For a few hours Monday, the bitter face-off between a bull and a girl in New York City got a curious, four-legged interloper: a tiny pug, with one of those legs suggestively raised beside the girl’s leg. There was no urine, no caustic caption, but it was clear where the dog’s disdain was directed.
The statue’s placement by sculptor Alex Gardega marks an odd, if brief, digression in a contentious chapter that’s been unfolding off Wall Street for months. It was there that the financial district’s nearly three-decade-old Charging Bull confronted a new arrival earlier this year: the statue of a defiant girl, hands placed firmly on hips and chin thrust forward against the bull’s implied threat.
The artist behind the bull, Arturo Di Modico, has not appreciated the installation of Fearless Girl, a work designed by Kristen Visbal and commissioned by an international investment firm State Street Global Advisors.
The firm says it intended the girl as a means to “to raise awareness and drive a conversation around the need to improve gender diversity in corporate leadership roles.” Di Modico, however, feels the new statue mutates his long-celebrated bull into a villain for the sake of “an advertising trick.”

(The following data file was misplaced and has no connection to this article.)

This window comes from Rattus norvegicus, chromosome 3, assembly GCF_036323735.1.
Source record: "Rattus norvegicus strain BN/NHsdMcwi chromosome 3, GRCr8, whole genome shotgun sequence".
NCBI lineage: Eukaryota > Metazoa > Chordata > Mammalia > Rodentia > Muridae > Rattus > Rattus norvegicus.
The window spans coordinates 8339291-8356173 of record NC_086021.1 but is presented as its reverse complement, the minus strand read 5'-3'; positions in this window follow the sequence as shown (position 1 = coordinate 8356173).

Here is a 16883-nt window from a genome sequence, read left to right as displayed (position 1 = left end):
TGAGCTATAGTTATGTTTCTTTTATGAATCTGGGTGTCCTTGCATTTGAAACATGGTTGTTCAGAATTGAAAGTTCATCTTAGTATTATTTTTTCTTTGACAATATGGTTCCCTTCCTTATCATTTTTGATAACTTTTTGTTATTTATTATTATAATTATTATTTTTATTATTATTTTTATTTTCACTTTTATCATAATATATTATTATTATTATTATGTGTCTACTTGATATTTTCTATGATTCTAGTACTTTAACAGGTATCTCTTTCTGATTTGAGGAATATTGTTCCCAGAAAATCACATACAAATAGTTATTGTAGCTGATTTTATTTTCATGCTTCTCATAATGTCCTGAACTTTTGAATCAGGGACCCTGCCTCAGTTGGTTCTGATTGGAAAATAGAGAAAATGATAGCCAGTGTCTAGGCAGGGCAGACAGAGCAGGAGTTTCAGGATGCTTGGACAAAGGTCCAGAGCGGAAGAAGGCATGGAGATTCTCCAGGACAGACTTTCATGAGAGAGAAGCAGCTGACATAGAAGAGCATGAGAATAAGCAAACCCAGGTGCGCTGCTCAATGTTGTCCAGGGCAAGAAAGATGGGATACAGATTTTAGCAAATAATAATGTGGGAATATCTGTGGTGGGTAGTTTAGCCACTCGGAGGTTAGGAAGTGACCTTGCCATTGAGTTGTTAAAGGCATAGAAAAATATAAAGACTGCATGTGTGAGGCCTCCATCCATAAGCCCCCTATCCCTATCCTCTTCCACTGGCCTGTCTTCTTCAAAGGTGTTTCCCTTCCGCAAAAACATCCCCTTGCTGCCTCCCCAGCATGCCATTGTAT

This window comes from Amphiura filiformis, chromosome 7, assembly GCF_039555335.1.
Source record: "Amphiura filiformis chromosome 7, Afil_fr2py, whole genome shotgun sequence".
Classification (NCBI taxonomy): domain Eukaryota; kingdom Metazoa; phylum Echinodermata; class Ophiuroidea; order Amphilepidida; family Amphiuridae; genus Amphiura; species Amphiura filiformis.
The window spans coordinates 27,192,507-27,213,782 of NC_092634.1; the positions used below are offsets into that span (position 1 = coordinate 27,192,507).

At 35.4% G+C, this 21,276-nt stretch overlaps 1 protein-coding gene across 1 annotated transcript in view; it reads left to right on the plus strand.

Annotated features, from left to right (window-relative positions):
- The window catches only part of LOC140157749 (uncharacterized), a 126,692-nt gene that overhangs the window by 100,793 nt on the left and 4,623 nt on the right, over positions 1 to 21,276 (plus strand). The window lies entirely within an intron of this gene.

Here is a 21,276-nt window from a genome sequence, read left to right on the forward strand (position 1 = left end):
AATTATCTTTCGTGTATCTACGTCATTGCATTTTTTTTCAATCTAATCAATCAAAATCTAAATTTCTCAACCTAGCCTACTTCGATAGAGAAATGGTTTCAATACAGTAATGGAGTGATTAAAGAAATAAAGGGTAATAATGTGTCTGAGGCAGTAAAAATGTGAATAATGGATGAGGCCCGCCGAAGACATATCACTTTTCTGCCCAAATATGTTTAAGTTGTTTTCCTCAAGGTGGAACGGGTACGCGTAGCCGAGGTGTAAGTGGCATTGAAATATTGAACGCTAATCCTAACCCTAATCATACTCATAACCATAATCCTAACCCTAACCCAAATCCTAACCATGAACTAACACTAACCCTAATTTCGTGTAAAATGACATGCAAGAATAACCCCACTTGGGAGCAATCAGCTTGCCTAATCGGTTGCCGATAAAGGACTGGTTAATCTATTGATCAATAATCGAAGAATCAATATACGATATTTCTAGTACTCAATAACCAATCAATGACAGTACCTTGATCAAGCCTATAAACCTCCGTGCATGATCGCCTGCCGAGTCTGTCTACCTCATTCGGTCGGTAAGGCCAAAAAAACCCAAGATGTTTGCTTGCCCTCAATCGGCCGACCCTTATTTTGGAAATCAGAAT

If his disdainful pug wasn’t indication enough, Gardega made clear to NBC News’ affiliate in New York which side of the dispute he is on.
“I have a lot of empathy for the creator of the bull, Arturo,” Gardega told NBC on Tuesday. “I’m a pretty happy person, not seething or angry and certainly not anti-feminist. My piece is not without a sense of humor. There is plenty of room for Fearless Girl; it just interferes with another artists work/vision.”
In an interview with the New York Post, he called Fearless Girl — which recently had its temporary permit renewed by the city through 2018 — “corporate nonsense.”
“It has nothing to do with feminism, and it is disrespect to the artist that made the bull,” he said.
Visbal did not immediately make a public comment about the dog’s placement.
If nothing else, Gardena’s pug joins a tradition of imposition established by the two statues it briefly came between: Fearless Girl was set up overnight opposite the Charging Bull against the wishes of Di Modico — who, in turn, initially set up his own bull overnight outside the New York Stock Exchange in the late 1980s, also against that institution’s wishes.
As one might imagine, though, the dog did little to ease the dispute. A quick glance at Twitter confirms the inflamed frustrations on either side.
At any rate, the little dog is gone now, picked up after several hours by Gardega since, as he tells NBC, he “certainly had no rights to bolt it to the ground.”
The bitter face-off between Di Modica and the Fearless Girl‘s many defenders, though — that remains standing as firmly as the two statues themselves.